IISC Senior Associate, Cynthia Parker, answers the question asked in a staff learning session, “What do we know from our years of doing collaborative capacity building and social change work?” Recorded at Space With a Soul on February 6, 2012.Leave a comment
As 2011 comes to a close, we here at IISC can look back on a year full of multi-stakeholder change work. I think I can speak on behalf of the entire team when I say that it has been our pleasure to contribute our process design, facilitation, and collaborative capacity building skills to a range of differently scaled social change efforts, linking arms with convenors and catalysts in a variety of fields. These have included (to name a few): Read MoreLeave a comment
I have previously written in this space about a state-wide early childhood system change effort in Connecticut, for which my colleague Melinda Weekes and I are currently serving as the lead process designers and facilitators. For the past year, we have been engaged in a robust and somewhat emergent process of exploring some of the underlying systemic dynamics surrounding early childhood development and care in the state, and beginning to re-imagine that system, in all of its complexity as it holds the vision of nurturing whole children, from informal to formal elements, from grassroots to grasstops.
At this point, we are poised to think more deeply about what it would mean to create a “blueprint” for that system, acknowledging that this blueprint could never cover every component and dynamic in the system, nor would we want it to be static. Read MoreLeave a comment
Nikky Finney recently won the National Book Award in Poetry for her collection Head Off and Split. If you have not seen or heard her acceptance speech, it is to be seen/heard (if you go to the link, you will have to fast forward a bit through John Lithgow and Elizabeth Alexander). In so many poignant and wonderful ways, she reminds us that, as Audre Lorde once wrote, “Poetry is not a luxury.”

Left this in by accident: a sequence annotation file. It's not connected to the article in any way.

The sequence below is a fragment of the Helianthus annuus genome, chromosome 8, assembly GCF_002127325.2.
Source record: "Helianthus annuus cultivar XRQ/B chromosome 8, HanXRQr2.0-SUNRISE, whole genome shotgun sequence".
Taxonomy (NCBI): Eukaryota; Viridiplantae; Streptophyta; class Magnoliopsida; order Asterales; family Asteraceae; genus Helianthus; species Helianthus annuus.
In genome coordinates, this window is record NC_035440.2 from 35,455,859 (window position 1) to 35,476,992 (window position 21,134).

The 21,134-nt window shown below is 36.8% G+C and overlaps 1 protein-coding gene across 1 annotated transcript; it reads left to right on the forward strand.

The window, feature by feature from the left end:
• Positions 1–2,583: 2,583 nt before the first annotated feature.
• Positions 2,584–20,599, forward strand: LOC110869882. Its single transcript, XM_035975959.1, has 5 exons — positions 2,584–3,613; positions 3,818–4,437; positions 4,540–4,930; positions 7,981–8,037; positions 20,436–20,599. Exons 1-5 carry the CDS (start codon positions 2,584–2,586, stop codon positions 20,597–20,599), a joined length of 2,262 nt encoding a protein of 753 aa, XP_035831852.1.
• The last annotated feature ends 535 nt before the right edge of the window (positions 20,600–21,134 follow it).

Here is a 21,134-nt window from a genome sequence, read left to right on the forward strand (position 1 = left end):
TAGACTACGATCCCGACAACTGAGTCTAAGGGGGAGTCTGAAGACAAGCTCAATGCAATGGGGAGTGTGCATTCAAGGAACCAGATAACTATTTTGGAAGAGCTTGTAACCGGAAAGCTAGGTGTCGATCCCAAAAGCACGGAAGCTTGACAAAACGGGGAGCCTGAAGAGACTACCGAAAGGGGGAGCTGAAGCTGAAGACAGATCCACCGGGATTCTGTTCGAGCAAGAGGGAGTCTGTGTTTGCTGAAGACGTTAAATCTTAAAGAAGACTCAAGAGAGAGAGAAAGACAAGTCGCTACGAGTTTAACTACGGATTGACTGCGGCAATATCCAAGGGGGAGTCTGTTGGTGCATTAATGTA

In the video segment above, Finney brings greater dimension (and a sense of history) to the creative writing and speech act, by describing her affinity for blackboards as a way of engaging in more visual and tactile ways with her craft. Her words remind me of what I think many of us at IISC love about visual facilitation and graphic recording in our collaborative capacity building work, of putting marker to butcher block paper, rather than simply or exclusively relying upon conversation, PowerPoint and/or video projected word processing. Process design and facilitation is a contact sport.Leave a comment
What do you look for up front to suggest that a collaborative endeavor is on the right track? This is the question that former IISC colleague and current VP of Programs at Grantmakers for Effective Organizations, Courtney Bourns, and I are charged with answering today. Our audience and partners in this endeavor are a group of community grantmaking committee members convened by the Ontario Trillium Foundation. The attendees want to know what to look for in applications and out in the field (‘beyond the grant”) as hints of future success.
This is an intriguing and challenging question, especially given the fact that the signs of success are often in places we do not think to look and of course there are never any guarantees. I certainly look forward to an engaging conversation with this group, and these are the thoughts I am prepared to share with folk at this point: Read MoreLeave a comment
This post first appeared back in March of this year, and I am re-posting as I prepare to co-present a session tomorrow at the Bioneers by the Bay gathering in New Bedford, MA. In our session, “Transformative Leadership for Sustainability” we will experience each of the dimensions below . .
As process designers, facilitators, and change agents, we are called upon to help create conditions in which amazing things can happen between people, whether alignment, agreement building, innovation, etc. At times this can be a tall order. Thankfully we are supported by an array of tools and techniques at our disposal. Knowing which of the social architect’s tools to turn to in any given situation is a core challenge. Something I’ve recently found useful as a guide is consideration of the different dimensions of social space and how these can be leveraged so that collective work can bring about the very best.17 Comments